“The chili swap is great because those beans will fill you up much like meat,” says Jones. “And remember: When it comes to looking for swaps, the Internet can be a great tool!”

Shopping tip: Buy meat that’s 90/10 (90% meat to 10% fat), even if it appears to be a little more expensive. You’ll cook the fat out anyway, which means you’ll be left with more meat at the end than if you choose a cheaper 80/20.

4. Don’t think of food as “good” or “bad”

“As dietitians, we don’t like to label foods ‘good’ or ‘bad,’” says Jones. “If you eat too much of anything it can become ‘bad.’ Instead, focus on balance, variety and moderation.”

5. Plan and compensate

If you know Sunday is chicken and dumplings night at your mom’s house, eat a lower calorie breakfast and lunch, and work in some extra exercise that day. Planning and compensating goes a long way.

6. Remember comfort food can be healthy, too

Comfort foods don’t have to be unhealthy. Chicken soup, for example, is something many of us have positive associations with that can be good for us. You can help determine what your family’s comfort food is. Have fun with that.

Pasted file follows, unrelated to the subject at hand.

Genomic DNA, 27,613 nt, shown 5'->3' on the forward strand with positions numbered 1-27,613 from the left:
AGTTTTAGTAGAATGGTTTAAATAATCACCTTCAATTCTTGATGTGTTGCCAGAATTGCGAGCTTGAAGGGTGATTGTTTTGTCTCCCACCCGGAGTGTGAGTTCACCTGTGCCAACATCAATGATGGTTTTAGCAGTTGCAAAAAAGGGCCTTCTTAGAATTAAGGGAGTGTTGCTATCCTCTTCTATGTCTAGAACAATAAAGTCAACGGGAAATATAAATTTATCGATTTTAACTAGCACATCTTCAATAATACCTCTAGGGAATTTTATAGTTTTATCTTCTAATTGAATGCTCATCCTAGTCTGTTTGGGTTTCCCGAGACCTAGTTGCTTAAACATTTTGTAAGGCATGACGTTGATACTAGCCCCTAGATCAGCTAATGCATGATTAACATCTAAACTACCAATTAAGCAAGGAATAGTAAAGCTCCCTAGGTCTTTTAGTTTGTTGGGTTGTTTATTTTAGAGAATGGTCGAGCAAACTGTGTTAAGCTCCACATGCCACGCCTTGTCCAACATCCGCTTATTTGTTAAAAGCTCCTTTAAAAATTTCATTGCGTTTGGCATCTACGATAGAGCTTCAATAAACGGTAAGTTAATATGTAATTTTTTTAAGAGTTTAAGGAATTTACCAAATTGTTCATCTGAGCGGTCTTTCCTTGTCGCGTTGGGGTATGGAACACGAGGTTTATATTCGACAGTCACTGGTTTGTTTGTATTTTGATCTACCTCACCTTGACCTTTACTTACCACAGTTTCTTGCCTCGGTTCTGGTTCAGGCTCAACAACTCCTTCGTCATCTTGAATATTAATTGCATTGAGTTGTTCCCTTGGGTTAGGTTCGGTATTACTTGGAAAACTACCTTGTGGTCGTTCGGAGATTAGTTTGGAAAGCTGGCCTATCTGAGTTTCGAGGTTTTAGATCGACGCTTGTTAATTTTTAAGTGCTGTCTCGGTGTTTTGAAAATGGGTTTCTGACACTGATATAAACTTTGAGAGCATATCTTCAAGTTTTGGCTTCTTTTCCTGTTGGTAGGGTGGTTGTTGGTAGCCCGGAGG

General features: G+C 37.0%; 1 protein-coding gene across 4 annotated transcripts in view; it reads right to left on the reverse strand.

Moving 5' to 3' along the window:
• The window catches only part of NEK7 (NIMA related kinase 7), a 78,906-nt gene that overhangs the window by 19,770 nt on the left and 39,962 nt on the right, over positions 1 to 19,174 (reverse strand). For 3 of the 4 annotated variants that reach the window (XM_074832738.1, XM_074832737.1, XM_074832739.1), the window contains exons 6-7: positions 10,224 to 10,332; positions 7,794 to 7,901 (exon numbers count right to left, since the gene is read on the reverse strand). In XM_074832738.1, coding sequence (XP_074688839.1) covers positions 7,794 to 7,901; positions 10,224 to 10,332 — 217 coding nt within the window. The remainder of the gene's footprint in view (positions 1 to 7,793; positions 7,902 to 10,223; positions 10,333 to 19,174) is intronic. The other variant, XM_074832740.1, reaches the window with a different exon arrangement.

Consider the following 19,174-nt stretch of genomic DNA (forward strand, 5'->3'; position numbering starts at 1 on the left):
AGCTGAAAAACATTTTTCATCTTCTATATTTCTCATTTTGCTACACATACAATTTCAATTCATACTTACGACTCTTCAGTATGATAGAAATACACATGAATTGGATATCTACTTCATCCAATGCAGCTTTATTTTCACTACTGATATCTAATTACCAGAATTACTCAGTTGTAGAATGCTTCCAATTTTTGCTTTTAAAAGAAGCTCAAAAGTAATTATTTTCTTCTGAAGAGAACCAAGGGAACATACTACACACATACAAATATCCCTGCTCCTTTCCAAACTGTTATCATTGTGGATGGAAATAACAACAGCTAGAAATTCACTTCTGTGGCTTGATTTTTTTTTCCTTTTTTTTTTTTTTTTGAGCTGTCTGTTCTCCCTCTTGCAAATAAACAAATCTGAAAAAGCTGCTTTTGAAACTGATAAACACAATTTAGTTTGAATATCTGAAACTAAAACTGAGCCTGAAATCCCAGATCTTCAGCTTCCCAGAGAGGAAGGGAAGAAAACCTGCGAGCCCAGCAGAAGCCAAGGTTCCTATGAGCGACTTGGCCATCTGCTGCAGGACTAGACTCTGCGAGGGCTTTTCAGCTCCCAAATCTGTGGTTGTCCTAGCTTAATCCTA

“One great cuisine to look to for inspiration is Indian food,” says Jones. “It’s vegetable-heavy and uses spices and herbs for flavoring — curry, coriander, mint — which makes it very flavorful and comforting”.

7. Give yourself time

Forming a habit can take up to 2 months, so don’t be discouraged if it takes a while to change your eating patterns.

“Initially you have to put forth a lot of effort to make or break a habit,” says Jones. “But after a few months, you’ll notice you’re doing the same healthy things without putting in nearly as much effort.”

Ashley Brantley

Ashley Brantley

Ashley Brantley has been writing about food, culture and health for more than a decade, and has lived in three of Tennessee’s four major cities (Memphis, Nashville and Knoxville). As Senior Copywriter at bohan Advertising, she is a writer, editor and social media strategist.

More PostsLinkedIn

Share this…
Tweet about this on Twitter

Share on Facebook

Email this to someone

Related Content